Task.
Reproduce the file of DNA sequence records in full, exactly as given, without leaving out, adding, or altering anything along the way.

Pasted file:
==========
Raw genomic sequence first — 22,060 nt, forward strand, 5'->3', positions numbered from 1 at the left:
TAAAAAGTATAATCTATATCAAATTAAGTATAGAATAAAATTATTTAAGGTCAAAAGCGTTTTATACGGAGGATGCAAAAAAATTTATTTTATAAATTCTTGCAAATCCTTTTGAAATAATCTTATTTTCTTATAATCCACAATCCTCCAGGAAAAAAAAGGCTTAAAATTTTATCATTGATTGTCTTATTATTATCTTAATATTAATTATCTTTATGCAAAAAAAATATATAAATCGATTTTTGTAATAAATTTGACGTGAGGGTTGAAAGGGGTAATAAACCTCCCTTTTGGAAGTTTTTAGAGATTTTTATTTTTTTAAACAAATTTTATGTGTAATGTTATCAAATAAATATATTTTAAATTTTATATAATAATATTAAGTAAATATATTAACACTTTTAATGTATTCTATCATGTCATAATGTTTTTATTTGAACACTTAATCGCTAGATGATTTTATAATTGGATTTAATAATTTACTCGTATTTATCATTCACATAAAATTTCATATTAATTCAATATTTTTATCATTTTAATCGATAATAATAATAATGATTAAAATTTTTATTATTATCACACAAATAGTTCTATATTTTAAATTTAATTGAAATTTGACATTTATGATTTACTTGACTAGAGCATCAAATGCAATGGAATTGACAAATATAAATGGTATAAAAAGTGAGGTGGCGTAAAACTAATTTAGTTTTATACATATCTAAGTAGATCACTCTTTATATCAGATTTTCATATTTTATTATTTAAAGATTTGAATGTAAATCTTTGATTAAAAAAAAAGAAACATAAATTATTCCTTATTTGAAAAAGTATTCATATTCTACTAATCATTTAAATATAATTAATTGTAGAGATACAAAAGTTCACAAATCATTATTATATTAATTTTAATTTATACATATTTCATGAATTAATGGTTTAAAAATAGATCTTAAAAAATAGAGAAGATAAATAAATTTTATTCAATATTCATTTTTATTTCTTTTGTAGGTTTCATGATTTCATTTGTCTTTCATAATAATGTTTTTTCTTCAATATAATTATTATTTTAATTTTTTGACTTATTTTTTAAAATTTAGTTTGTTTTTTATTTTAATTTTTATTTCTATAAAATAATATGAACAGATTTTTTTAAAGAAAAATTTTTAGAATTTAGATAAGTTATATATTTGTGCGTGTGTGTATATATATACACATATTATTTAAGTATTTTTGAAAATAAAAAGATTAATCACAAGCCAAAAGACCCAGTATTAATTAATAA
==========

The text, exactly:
Raw genomic sequence first — 22,060 nt, forward strand, 5'->3', positions numbered from 1 at the left:
TAAAAAGTATAATCTATATCAAATTAAGTATAGAATAAAATTATTTAAGGTCAAAAGCGTTTTATACGGAGGATGCAAAAAAATTTATTTTATAAATTCTTGCAAATCCTTTTGAAATAATCTTATTTTCTTATAATCCACAATCCTCCAGGAAAAAAAAGGCTTAAAATTTTATCATTGATTGTCTTATTATTATCTTAATATTAATTATCTTTATGCAAAAAAAATATATAAATCGATTTTTGTAATAAATTTGACGTGAGGGTTGAAAGGGGTAATAAACCTCCCTTTTGGAAGTTTTTAGAGATTTTTATTTTTTTAAACAAATTTTATGTGTAATGTTATCAAATAAATATATTTTAAATTTTATATAATAATATTAAGTAAATATATTAACACTTTTAATGTATTCTATCATGTCATAATGTTTTTATTTGAACACTTAATCGCTAGATGATTTTATAATTGGATTTAATAATTTACTCGTATTTATCATTCACATAAAATTTCATATTAATTCAATATTTTTATCATTTTAATCGATAATAATAATAATGATTAAAATTTTTATTATTATCACACAAATAGTTCTATATTTTAAATTTAATTGAAATTTGACATTTATGATTTACTTGACTAGAGCATCAAATGCAATGGAATTGACAAATATAAATGGTATAAAAAGTGAGGTGGCGTAAAACTAATTTAGTTTTATACATATCTAAGTAGATCACTCTTTATATCAGATTTTCATATTTTATTATTTAAAGATTTGAATGTAAATCTTTGATTAAAAAAAAAGAAACATAAATTATTCCTTATTTGAAAAAGTATTCATATTCTACTAATCATTTAAATATAATTAATTGTAGAGATACAAAAGTTCACAAATCATTATTATATTAATTTTAATTTATACATATTTCATGAATTAATGGTTTAAAAATAGATCTTAAAAAATAGAGAAGATAAATAAATTTTATTCAATATTCATTTTTATTTCTTTTGTAGGTTTCATGATTTCATTTGTCTTTCATAATAATGTTTTTTCTTCAATATAATTATTATTTTAATTTTTTGACTTATTTTTTAAAATTTAGTTTGTTTTTTATTTTAATTTTTATTTCTATAAAATAATATGAACAGATTTTTTTAAAGAAAAATTTTTAGAATTTAGATAAGTTATATATTTGTGCGTGTGTGTATATATATACACATATTATTTAAGTATTTTTGAAAATAAAAAGATTAATCACAAGCCAAAAGACCCAGTATTAATTAATAA